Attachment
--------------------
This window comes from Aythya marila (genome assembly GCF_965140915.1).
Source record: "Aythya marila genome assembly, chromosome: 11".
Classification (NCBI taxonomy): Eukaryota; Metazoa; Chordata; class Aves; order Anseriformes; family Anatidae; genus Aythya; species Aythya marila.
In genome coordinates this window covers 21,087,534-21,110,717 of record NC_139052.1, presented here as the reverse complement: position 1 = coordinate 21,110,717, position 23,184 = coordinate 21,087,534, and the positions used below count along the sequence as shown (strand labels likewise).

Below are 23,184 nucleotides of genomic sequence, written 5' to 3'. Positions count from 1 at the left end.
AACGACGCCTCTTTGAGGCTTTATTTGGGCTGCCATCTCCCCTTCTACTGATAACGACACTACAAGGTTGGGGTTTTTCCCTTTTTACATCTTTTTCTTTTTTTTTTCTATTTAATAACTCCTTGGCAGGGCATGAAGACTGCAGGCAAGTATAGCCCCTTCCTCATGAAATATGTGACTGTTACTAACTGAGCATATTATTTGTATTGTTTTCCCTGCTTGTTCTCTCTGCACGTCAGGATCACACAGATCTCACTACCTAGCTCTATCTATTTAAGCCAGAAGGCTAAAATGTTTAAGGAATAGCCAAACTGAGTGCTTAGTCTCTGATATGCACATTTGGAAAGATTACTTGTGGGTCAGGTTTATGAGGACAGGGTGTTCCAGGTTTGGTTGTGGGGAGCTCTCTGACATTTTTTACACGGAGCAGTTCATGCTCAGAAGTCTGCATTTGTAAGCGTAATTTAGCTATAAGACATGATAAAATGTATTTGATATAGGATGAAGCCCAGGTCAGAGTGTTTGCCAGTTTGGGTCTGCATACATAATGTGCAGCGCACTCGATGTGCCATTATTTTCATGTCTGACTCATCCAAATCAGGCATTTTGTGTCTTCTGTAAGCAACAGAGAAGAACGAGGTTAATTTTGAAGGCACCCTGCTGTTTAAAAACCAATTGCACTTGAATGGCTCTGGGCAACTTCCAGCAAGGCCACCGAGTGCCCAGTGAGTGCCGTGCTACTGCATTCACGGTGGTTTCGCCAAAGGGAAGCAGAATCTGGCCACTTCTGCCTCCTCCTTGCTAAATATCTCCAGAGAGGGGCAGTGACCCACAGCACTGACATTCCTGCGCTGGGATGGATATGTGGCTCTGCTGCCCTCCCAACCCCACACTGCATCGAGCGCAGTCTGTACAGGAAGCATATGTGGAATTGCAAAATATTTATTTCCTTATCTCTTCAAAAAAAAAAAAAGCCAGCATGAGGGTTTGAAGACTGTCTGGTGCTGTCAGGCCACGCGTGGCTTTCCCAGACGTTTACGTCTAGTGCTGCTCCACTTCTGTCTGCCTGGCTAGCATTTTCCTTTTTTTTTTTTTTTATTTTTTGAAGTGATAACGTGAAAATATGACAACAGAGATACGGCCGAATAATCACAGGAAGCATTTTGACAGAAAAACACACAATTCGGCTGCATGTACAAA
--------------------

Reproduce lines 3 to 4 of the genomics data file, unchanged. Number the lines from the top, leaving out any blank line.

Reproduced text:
Classification (NCBI taxonomy): Eukaryota; Metazoa; Chordata; class Aves; order Anseriformes; family Anatidae; genus Aythya; species Aythya marila.
In genome coordinates this window covers 21,087,534-21,110,717 of record NC_139052.1, presented here as the reverse complement: position 1 = coordinate 21,110,717, position 23,184 = coordinate 21,087,534, and the positions used below count along the sequence as shown (strand labels likewise).